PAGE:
I proved that I could do it. I showed myself that, yes, indeed, I was able to say no to an urge. And narrowing your focus, understanding that you don’t have to decide something for the rest of your life, sometimes that’s literally all it takes to help you take a step forward. Sometimes it’s just that freedom.

I remember someone telling me long ago, someone sharing with me that he had really struggled with his drinking. This was when I was kind of knee deep in it. That he had really struggled with his drinking, and that he took a period of time where he wasn’t drinking. And he figured out some stuff. He figured out some things, some important things, about how he was using alcohol as a coping mechanism. And the ways that his brain had learned to associate what a drink represented. He had done that work.

And I remember him saying to me, “Yeah, now and again, I enjoy a beer,” and it blew my mind. It blew my mind because I was like, I don’t think we’re like allowed to do that. I didn’t think that was okay. And so, to have someone saying to me, “Yeah, this is what my journey was. And it didn’t look like everybody else’s journey. Doesn’t look like the journey that we’re told we’re supposed to have. But this is what worked for me.” That was incredibly, incredibly powerful.

It gave me this little motivation to say, “Okay, so maybe I’ll take a break for a little bit. Because I do want to figure this out. And I don’t like my relationship with alcohol. And yes, I understand that it is connected to other things in my life and my relationship with myself and my romantic relationships and my relationship with emotions. I want to take this discreet period of time off. I’m not saying that I’m going to give it up forever. I’m saying, I want to spend this time really doing the deeper work.”

And for me, there was so much freedom in that. So, here’s what I encourage for all of you today. What would happen if you just took “forever” off the table? What if you didn’t have to decide what you were going to do for the rest of your life? What if you just focused on: Here is the challenge before me, today, in this moment?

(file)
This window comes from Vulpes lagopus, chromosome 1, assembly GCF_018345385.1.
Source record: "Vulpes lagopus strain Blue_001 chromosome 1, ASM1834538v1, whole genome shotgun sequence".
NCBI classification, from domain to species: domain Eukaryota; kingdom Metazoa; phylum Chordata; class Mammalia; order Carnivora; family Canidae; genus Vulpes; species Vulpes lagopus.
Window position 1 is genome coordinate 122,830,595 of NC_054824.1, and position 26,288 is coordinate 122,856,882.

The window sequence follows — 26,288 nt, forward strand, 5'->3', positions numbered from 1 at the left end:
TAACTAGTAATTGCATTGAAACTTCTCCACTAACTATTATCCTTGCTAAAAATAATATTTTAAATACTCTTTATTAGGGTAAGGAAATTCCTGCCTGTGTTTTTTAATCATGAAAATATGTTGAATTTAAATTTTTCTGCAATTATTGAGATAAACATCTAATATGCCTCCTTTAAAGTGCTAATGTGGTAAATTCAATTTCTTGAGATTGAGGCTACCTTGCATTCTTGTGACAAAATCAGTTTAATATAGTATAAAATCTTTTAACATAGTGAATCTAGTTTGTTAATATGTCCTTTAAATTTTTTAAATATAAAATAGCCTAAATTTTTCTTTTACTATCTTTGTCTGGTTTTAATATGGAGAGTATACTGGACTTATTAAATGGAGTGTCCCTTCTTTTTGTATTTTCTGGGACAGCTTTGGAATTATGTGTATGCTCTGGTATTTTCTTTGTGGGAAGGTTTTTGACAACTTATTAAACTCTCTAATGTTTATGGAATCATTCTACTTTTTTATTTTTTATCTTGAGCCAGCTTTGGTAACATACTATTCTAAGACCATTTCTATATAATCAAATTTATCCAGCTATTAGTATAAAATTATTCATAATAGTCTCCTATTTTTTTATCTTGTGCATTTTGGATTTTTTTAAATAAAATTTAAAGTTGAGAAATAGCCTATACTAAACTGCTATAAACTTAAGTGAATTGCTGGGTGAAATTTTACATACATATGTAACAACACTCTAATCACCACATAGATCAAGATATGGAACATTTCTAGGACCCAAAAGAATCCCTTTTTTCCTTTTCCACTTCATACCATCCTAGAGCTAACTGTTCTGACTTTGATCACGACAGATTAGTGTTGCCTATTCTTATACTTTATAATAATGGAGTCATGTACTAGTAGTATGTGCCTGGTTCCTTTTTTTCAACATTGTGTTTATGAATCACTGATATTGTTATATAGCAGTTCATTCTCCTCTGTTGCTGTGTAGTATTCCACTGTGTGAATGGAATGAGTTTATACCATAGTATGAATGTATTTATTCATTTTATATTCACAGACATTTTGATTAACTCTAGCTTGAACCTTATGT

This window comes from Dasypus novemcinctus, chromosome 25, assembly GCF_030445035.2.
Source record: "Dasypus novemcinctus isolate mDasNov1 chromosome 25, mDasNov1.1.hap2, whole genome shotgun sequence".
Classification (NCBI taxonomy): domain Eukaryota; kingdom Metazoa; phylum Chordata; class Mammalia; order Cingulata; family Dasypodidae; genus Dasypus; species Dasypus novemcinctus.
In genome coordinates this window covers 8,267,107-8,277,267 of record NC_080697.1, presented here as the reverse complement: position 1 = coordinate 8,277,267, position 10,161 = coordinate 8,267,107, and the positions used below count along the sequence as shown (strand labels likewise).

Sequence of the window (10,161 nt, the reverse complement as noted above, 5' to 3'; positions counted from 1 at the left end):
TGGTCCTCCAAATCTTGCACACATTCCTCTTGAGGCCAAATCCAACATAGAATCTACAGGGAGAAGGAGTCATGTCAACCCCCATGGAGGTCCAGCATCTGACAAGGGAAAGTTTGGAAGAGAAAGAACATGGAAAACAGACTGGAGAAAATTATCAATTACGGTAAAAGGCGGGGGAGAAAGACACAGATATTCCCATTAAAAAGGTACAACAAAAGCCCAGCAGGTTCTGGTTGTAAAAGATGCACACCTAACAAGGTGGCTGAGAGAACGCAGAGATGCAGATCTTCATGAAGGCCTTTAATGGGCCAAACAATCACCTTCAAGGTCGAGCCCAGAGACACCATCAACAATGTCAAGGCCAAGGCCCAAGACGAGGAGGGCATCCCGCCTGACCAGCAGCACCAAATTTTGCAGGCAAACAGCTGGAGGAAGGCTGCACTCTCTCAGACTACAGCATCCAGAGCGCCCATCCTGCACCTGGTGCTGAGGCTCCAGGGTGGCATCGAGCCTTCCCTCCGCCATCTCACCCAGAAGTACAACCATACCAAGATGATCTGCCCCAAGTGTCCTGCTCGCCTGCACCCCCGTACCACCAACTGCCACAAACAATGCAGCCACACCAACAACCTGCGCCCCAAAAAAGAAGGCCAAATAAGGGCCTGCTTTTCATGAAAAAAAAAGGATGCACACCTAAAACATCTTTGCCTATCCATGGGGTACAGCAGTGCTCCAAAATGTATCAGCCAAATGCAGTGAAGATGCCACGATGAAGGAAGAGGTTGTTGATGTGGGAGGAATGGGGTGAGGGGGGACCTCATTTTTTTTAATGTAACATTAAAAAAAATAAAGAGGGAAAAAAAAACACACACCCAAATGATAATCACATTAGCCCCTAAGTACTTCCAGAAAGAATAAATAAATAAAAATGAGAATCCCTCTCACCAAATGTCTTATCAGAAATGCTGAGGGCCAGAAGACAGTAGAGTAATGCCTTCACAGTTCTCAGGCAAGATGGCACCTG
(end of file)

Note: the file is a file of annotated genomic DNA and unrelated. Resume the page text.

“I’m feeling so stressed out and all I want is a drink. I have this urge that just feels like it’s going on and on and on and it’s never going away. I have friends coming into town.” Whatever it is, what is the challenge before me? Right now, in this moment, can we just focus on that? Can we just focus on what you need to do to support yourself to make it through that?

Can you take “forever” off the table and ask yourself: What do I need to do to create success right now? It will feel way less daunting. Way more empowering to know that you don’t have to make a decision for the rest of your life. So, I challenge you to do that. See what’s possible.

And by the way, if you want the 15 other techniques that I have for how do you start talking back to your excuses, in a way that works with your brain, that works with the reward cycle, we’re going to be talking about all this month inside Take a Break. So, I encourage you to come on over and check it out there.

Alright, everybody, I will see you next week.

Okay, listen up. Changing your drinking is so much easier than you think. Whether you want to drink less or not at all, you don’t need more rules or willpower. You need a logical framework that helps you understand and, more importantly, change the habit from the inside out.

It starts with my 30-Day Challenge. Besides the obvious health benefits, taking a break from drinking is the fastest way to figure out what’s really behind your desire. This radically different approach helps you succeed by dropping the perfectionism and judgment that blocks change.

Decide what works best for you when it comes to drinking. Discover how to trust yourself and feel truly empowered to take it or leave it. Head on over to and start your transformation today.